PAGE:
Re: Fat references

Jon Harrop <>
Fri, 01 Jan 2010 06:10:02 +0000

          From comp.compilers

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[3 earlier articles]
Re: Fat references (BGB / cr88192) (2009-12-30)
Re: Fat references (glen herrmannsfeldt) (2009-12-30)
Re: Fat references (Jon Harrop) (2009-12-30)
Re: Fat references (Kaz Kylheku) (2009-12-30)
Re: Fat references (Jon Harrop) (2009-12-30)
Re: Fat references (glen herrmannsfeldt) (2009-12-31)
Re: Fat references (Jon Harrop) (2010-01-01)
Re: Fat references (BGB / cr88192) (2010-01-01)
Re: Fat references (BGB / cr88192) (2010-01-01)
Re: Fat references (2010-01-02)
Re: Fat references (glen herrmannsfeldt) (2010-01-02)
Re: Fat references (Robert A Duff) (2010-01-02)
Re: Fat references (Jon Harrop) (2010-01-03)
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From: Jon Harrop <>
Newsgroups: comp.compilers
Date: Fri, 01 Jan 2010 06:10:02 +0000
Organization: Flying Frog Consultancy Ltd.
References: 09-12-045 09-12-055
Keywords: storage, GC
Posted-Date: 01 Jan 2010 11:43:56 EST

Kaz Kylheku wrote:
> On 2009-12-29, Jon Harrop <> wrote:
>> I've been working on a project called HLVM in my spare time:
>> One goal was to have fast interop with C, so I didn't want to copy the
>> traditional style of placing a header with GC metadata before every value
>> in the heap because that would require C arrays to be copied just to add
>> this header. I couldn't be bothered to allocate a separate header so,
>> instead, I pulled the GC metadata into the reference. So my references
>> are now "fat": a quadword of pointer to run-time type, array length or
>> union
> So now you have references that can't fit into a machine register.

If you don't have 128- or 256-bit registers on your 32- or 64-bit machine,

>> type tag, pointer to mark state and pointer to the actual data itself.
> How do you fit three pointers and a tag into a ``quad word''?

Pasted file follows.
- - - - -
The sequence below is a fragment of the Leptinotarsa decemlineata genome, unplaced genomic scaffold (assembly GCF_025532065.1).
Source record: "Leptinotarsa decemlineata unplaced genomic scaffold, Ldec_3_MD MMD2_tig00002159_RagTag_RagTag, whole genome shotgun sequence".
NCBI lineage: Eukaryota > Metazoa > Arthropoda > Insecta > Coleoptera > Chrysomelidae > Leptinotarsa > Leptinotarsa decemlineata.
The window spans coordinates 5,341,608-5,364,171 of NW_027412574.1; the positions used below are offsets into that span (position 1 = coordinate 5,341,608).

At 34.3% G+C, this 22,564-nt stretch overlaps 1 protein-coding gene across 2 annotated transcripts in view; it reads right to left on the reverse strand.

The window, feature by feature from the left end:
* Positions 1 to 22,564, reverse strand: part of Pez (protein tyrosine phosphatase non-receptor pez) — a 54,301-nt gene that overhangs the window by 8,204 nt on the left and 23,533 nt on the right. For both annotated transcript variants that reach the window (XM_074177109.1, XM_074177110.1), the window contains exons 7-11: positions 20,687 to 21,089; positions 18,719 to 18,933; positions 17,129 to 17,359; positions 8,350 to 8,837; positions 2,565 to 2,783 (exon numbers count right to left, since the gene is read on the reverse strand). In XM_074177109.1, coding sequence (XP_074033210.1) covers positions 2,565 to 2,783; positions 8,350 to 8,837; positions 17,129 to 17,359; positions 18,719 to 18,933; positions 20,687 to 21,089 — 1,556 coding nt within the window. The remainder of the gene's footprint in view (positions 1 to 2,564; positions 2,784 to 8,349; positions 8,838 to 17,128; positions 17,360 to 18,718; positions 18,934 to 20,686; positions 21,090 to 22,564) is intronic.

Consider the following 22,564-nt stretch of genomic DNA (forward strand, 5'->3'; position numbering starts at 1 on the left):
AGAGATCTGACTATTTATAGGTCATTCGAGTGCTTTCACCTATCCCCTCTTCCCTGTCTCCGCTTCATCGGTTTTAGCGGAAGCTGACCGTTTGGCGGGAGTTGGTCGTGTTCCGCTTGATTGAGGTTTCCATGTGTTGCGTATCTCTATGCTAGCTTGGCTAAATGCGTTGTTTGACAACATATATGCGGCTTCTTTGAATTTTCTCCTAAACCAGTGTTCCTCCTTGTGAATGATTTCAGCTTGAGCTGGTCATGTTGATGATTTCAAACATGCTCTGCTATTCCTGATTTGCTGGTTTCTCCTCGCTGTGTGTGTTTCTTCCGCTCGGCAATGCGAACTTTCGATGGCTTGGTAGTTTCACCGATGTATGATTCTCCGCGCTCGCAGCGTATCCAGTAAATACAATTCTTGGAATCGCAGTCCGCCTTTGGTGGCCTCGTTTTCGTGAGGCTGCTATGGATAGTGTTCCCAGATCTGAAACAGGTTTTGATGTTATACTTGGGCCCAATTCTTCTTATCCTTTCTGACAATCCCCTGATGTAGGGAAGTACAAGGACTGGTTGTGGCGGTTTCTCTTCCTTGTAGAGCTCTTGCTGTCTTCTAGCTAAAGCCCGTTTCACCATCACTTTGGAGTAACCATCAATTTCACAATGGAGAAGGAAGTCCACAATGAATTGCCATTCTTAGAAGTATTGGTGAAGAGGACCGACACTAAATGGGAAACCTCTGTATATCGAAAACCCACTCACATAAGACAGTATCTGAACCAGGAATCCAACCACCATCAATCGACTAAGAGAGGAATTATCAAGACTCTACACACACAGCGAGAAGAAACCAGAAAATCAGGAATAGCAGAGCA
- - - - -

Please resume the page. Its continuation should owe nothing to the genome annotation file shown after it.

I grew up with 32-bit words (ARM) and meant 4*sizeof(void *).

> You must be using ``quad word'' differently from the rest of the world,
> where it is understood to be 64 bits...

No, there is no consistent meaning.

>> This actually works rather well except I sacrificed atomic read/write of
>> references. Has it been done before?
> Fat pointers have been implemented in some C compilers, to provide
> run-time bounds checking on arrays and other objects.


> From your description, it seems that what you describe resembles a
> handle-based approach whereby some objects are split into two parts: a
> fixed size record, which contains a pointer to the remaining storage, in
> addition to other fields, like a type tag and whatnot. The fixed size
> records are allocated in an array fashion from heaps, where garbage
> collection takes place. However, the records are not regarded as
> references, and are never passed by value. The reference values that
> are manipulated by the program are actually pointers to these records,
> not the records themselves. So in other words, you keep your fundamental
> value/reference type of a size that fits into a register. If you need
> atomic operations, you can do them nicely on that type. Variables,
> including function arguments, and the slots of structure and vector
> objects, are all just one pointer wide, so you can do a compare-swap (or
> whatever) on any memory location that holds a value, whether it's a
> local variable, array element, etc.

I see. That is not what I'm doing but, besides atomicity, what is the
motivation for trying to squeeze a reference into a pointer?

Dr Jon D Harrop, Flying Frog Consultancy Ltd.

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